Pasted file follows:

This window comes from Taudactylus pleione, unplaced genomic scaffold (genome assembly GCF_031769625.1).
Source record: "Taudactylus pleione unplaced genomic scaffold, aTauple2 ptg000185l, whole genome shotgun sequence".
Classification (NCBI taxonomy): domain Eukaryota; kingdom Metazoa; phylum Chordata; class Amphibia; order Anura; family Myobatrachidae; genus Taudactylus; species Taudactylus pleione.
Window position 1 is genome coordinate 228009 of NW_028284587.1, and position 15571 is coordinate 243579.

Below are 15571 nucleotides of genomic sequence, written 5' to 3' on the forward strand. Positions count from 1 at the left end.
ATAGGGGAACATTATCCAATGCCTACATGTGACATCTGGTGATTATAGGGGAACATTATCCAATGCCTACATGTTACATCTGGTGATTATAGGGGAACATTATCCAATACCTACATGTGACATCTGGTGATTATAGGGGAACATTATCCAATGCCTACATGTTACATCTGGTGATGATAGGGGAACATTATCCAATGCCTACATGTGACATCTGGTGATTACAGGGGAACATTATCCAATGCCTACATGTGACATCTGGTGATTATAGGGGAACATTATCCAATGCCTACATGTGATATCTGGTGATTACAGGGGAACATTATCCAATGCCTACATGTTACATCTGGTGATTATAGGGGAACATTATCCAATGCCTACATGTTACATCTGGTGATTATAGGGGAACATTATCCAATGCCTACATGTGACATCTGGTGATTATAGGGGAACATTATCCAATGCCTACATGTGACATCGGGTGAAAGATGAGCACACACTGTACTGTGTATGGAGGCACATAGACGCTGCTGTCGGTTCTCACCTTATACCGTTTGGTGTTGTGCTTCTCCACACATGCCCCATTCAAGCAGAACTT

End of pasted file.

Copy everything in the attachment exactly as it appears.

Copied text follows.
This window comes from Taudactylus pleione, unplaced genomic scaffold (genome assembly GCF_031769625.1).
Source record: "Taudactylus pleione unplaced genomic scaffold, aTauple2 ptg000185l, whole genome shotgun sequence".
Classification (NCBI taxonomy): domain Eukaryota; kingdom Metazoa; phylum Chordata; class Amphibia; order Anura; family Myobatrachidae; genus Taudactylus; species Taudactylus pleione.
Window position 1 is genome coordinate 228009 of NW_028284587.1, and position 15571 is coordinate 243579.

Below are 15571 nucleotides of genomic sequence, written 5' to 3' on the forward strand. Positions count from 1 at the left end.
ATAGGGGAACATTATCCAATGCCTACATGTGACATCTGGTGATTATAGGGGAACATTATCCAATGCCTACATGTTACATCTGGTGATTATAGGGGAACATTATCCAATACCTACATGTGACATCTGGTGATTATAGGGGAACATTATCCAATGCCTACATGTTACATCTGGTGATGATAGGGGAACATTATCCAATGCCTACATGTGACATCTGGTGATTACAGGGGAACATTATCCAATGCCTACATGTGACATCTGGTGATTATAGGGGAACATTATCCAATGCCTACATGTGATATCTGGTGATTACAGGGGAACATTATCCAATGCCTACATGTTACATCTGGTGATTATAGGGGAACATTATCCAATGCCTACATGTTACATCTGGTGATTATAGGGGAACATTATCCAATGCCTACATGTGACATCTGGTGATTATAGGGGAACATTATCCAATGCCTACATGTGACATCGGGTGAAAGATGAGCACACACTGTACTGTGTATGGAGGCACATAGACGCTGCTGTCGGTTCTCACCTTATACCGTTTGGTGTTGTGCTTCTCCACACATGCCCCATTCAAGCAGAACTT